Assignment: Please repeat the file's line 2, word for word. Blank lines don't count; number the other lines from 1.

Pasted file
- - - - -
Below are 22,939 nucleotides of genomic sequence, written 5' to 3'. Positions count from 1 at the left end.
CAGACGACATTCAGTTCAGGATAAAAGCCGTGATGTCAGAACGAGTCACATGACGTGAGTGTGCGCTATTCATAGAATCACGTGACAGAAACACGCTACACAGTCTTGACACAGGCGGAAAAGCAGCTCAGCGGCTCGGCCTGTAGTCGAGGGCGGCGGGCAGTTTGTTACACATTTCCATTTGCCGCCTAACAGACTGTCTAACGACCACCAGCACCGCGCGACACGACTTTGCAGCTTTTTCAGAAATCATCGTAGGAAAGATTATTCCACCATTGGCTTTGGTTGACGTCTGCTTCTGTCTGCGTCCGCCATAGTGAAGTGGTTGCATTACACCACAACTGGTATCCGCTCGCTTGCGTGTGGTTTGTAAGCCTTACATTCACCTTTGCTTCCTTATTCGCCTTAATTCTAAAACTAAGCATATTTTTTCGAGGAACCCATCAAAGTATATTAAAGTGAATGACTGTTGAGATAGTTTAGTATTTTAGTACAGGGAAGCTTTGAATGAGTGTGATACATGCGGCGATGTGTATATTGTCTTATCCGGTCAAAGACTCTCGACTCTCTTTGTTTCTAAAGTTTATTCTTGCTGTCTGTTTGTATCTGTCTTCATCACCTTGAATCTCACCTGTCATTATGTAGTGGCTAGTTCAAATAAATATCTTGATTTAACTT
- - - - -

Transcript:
CAGACGACATTCAGTTCAGGATAAAAGCCGTGATGTCAGAACGAGTCACATGACGTGAGTGTGCGCTATTCATAGAATCACGTGACAGAAACACGCTACACAGTCTTGACACAGGCGGAAAAGCAGCTCAGCGGCTCGGCCTGTAGTCGAGGGCGGCGGGCAGTTTGTTACACATTTCCATTTGCCGCCTAACAGACTGTCTAACGACCACCAGCACCGCGCGACACGACTTTGCAGCTTTTTCAGAAATCATCGTAGGAAAGATTATTCCACCATTGGCTTTGGTTGACGTCTGCTTCTGTCTGCGTCCGCCATAGTGAAGTGGTTGCATTACACCACAACTGGTATCCGCTCGCTTGCGTGTGGTTTGTAAGCCTTACATTCACCTTTGCTTCCTTATTCGCCTTAATTCTAAAACTAAGCATATTTTTTCGAGGAACCCATCAAAGTATATTAAAGTGAATGACTGTTGAGATAGTTTAGTATTTTAGTACAGGGAAGCTTTGAATGAGTGTGATACATGCGGCGATGTGTATATTGTCTTATCCGGTCAAAGACTCTCGACTCTCTTTGTTTCTAAAGTTTATTCTTGCTGTCTGTTTGTATCTGTCTTCATCACCTTGAATCTCACCTGTCATTATGTAGTGGCTAGTTCAAATAAATATCTTGATTTAACTT